Fresh Heir

For June, the Christian Writers blog chain has chosen “Fresh Air” as the topic of the month. This is not my contribution for the month. However, the first thing I thought of when I heard the topic was “Fresh Heir.” Thus this post.

As I said recently, I watched Prince William grow up. He is the same age as my oldest son and I’ve always felt sorry for him. I know many people believe they would be happy with all the perks William has, but I think it would be a horrible life. Only in the most insulated areas can William be his true self. We are never our true selves when cameras are recording our every movement.

Another thing–William has never had a choice in professions. Reports say he rebelled at the idea of being king when he was younger. As of late, he seems to have accepted his fate.

Polls have shown most people in England want William to become their next king instead of Charles.

Sadly, we know too much about Charles. Neither he nor Diana were very discreet. The image of Charles has been tarnished.

William, on the other hand, has grown up largely unscathed. One reason, of course, is because of the death of his mother. The press was asked to back off and leave the boys alone.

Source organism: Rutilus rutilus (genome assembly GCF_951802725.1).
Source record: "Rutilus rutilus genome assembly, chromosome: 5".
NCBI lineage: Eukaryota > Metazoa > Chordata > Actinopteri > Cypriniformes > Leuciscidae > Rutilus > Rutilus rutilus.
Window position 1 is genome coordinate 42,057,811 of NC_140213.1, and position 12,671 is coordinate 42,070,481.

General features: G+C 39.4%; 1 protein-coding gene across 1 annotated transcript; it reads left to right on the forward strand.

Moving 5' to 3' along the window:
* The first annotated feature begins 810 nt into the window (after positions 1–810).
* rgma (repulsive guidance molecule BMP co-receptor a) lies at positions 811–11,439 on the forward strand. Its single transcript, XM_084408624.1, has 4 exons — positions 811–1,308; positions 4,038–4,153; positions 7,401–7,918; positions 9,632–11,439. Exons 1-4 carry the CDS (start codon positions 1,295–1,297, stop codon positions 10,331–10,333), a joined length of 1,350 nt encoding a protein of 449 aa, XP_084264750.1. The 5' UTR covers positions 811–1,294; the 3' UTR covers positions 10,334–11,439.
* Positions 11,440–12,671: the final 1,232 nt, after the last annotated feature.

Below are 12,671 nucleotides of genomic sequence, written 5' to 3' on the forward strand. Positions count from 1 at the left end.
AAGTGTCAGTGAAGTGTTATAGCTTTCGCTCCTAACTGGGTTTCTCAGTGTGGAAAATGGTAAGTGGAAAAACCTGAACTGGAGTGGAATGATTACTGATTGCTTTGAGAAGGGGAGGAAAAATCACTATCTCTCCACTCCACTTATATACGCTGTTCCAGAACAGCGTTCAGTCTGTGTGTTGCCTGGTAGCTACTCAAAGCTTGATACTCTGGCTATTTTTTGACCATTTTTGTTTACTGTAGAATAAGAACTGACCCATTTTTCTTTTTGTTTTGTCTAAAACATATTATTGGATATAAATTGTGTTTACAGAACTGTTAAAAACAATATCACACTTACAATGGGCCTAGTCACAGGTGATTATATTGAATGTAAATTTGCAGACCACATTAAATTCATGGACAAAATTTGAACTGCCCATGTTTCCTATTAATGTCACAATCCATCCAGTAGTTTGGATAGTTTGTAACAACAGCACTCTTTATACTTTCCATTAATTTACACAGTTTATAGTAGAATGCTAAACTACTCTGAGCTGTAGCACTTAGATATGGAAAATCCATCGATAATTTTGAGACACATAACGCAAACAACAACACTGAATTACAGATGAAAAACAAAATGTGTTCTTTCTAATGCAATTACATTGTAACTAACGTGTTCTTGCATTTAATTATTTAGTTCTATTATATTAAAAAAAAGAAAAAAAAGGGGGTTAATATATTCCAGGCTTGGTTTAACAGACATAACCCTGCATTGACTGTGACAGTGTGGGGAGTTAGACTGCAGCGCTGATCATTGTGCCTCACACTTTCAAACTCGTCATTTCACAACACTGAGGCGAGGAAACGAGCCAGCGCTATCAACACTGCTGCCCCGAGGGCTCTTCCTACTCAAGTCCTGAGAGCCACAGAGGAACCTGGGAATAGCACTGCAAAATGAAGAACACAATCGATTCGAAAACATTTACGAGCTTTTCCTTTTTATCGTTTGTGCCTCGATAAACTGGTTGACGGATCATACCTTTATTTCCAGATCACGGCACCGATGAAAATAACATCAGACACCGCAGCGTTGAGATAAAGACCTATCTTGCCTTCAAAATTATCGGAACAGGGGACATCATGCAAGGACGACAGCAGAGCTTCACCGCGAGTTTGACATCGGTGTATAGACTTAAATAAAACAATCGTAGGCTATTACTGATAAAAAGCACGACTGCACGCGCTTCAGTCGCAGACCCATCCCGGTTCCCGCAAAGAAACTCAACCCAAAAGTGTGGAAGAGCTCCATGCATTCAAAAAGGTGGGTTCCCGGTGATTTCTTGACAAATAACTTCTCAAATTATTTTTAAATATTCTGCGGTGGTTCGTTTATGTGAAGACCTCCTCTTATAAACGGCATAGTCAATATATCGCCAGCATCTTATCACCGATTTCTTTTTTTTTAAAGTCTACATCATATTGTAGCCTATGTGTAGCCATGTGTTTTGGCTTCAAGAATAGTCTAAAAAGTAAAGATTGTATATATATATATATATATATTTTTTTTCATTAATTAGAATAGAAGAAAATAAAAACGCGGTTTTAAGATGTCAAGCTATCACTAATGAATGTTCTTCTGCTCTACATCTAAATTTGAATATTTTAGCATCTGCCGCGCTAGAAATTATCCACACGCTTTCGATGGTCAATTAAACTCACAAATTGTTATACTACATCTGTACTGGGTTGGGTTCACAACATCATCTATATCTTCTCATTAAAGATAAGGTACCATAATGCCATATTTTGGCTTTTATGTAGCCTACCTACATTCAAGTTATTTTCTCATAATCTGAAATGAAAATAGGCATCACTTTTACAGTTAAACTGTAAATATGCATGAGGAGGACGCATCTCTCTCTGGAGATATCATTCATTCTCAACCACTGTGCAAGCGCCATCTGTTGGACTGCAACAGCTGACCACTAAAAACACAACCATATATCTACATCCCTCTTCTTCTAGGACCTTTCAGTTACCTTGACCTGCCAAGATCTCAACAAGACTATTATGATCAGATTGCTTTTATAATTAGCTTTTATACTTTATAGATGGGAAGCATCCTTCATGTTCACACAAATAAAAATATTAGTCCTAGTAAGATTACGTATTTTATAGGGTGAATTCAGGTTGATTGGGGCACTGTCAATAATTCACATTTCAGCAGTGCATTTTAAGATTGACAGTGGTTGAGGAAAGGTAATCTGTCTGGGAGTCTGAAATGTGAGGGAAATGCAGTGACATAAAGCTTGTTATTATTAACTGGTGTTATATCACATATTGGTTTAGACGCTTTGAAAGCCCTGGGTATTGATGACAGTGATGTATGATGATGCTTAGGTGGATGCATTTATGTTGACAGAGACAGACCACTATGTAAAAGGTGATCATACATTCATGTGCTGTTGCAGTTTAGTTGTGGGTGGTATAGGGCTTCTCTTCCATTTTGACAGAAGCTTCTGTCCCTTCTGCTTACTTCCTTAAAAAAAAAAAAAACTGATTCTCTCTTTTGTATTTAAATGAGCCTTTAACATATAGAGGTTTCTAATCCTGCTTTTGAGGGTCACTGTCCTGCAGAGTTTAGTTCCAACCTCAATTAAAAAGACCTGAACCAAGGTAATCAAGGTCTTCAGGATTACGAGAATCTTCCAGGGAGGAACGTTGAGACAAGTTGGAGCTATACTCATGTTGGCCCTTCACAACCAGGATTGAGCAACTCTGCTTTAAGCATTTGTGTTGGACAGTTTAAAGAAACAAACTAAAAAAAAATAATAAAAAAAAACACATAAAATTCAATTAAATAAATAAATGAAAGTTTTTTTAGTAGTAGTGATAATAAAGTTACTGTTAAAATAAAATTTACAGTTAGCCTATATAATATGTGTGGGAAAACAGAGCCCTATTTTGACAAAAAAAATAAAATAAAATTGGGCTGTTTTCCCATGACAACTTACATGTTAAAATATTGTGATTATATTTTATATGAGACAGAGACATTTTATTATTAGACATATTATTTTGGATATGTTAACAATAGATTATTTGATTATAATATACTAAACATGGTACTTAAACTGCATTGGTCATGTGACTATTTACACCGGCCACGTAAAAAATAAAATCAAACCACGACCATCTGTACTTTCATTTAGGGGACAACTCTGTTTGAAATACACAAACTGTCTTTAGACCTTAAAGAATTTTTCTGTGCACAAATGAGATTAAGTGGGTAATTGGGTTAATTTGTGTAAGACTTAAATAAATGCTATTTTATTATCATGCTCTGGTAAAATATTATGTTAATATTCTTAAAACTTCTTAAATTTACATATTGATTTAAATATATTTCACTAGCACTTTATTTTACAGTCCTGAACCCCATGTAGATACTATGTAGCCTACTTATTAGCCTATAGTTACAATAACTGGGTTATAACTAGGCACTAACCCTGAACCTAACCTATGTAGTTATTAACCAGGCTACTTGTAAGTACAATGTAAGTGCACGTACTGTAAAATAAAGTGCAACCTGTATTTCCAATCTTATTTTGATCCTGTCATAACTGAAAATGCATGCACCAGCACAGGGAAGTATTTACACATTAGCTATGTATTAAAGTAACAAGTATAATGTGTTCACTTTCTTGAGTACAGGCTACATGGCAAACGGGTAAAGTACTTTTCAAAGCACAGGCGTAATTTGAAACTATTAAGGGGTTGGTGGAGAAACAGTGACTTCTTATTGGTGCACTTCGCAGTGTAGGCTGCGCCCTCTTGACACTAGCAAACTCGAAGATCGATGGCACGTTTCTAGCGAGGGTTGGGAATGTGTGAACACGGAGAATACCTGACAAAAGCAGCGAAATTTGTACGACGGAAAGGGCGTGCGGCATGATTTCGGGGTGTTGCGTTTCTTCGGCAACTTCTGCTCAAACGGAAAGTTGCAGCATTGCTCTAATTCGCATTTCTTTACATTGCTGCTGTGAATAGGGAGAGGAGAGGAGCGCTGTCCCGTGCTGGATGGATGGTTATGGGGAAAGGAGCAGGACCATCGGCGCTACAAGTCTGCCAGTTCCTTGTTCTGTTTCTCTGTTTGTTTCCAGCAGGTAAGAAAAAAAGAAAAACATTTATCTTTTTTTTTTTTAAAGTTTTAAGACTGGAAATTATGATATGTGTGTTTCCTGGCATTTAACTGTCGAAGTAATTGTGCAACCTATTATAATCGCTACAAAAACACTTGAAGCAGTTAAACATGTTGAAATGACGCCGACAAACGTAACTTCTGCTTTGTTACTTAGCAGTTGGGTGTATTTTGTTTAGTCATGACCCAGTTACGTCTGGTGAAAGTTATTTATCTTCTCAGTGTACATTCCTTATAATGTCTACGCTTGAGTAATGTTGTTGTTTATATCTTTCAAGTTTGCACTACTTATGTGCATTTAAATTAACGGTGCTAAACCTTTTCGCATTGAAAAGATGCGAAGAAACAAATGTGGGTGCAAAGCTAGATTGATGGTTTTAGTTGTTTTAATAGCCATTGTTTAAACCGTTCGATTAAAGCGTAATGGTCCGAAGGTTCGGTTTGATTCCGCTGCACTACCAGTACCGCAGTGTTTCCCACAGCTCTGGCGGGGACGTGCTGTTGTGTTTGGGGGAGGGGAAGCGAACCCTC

And, they did, for the most part. However, I believe William has also guarded his private life. He has seen what being in the public eye can do to people and he has learned to be cautious. Hopefully, he has chosen the right person to live his life with and they will not embarass themselves or the “firm” while living in the fishbowl.

As Christians, we may not realize it, but we’re living in a fishbowl. People are watching us. We need to guard our words and our actions.

We need to remember we are “heirs” of God. Let’s not tarnish the family name.

As we refresh in the eternal springs, let’s learn to be breaths of fresh heirs!


2 thoughts on “Fresh Heir

  1. Good point, Sheila. We too often forget that other people are watching our behavior and judging Christianity by our reactions and deeds. I remember a story about a missionary in China. A thief stole all of the blankets. A visiting Chinese soldier observed how the young missionary reacted to the theft. She knelt in prayer for the theif.

    He was amazed. “Are you not angry?” He asked.

    “No.” She replied. “The thief must have needed the blankets more than us.”
    The solider was won over to Christianity from this woman’s example. So much so, he became a priest.

    We never know how our behavior will affect another, for the better or worse. Great post, Sheila. And I agree with your assessment of the royal life. With privilige comes great responsibility – and the fish bowl.

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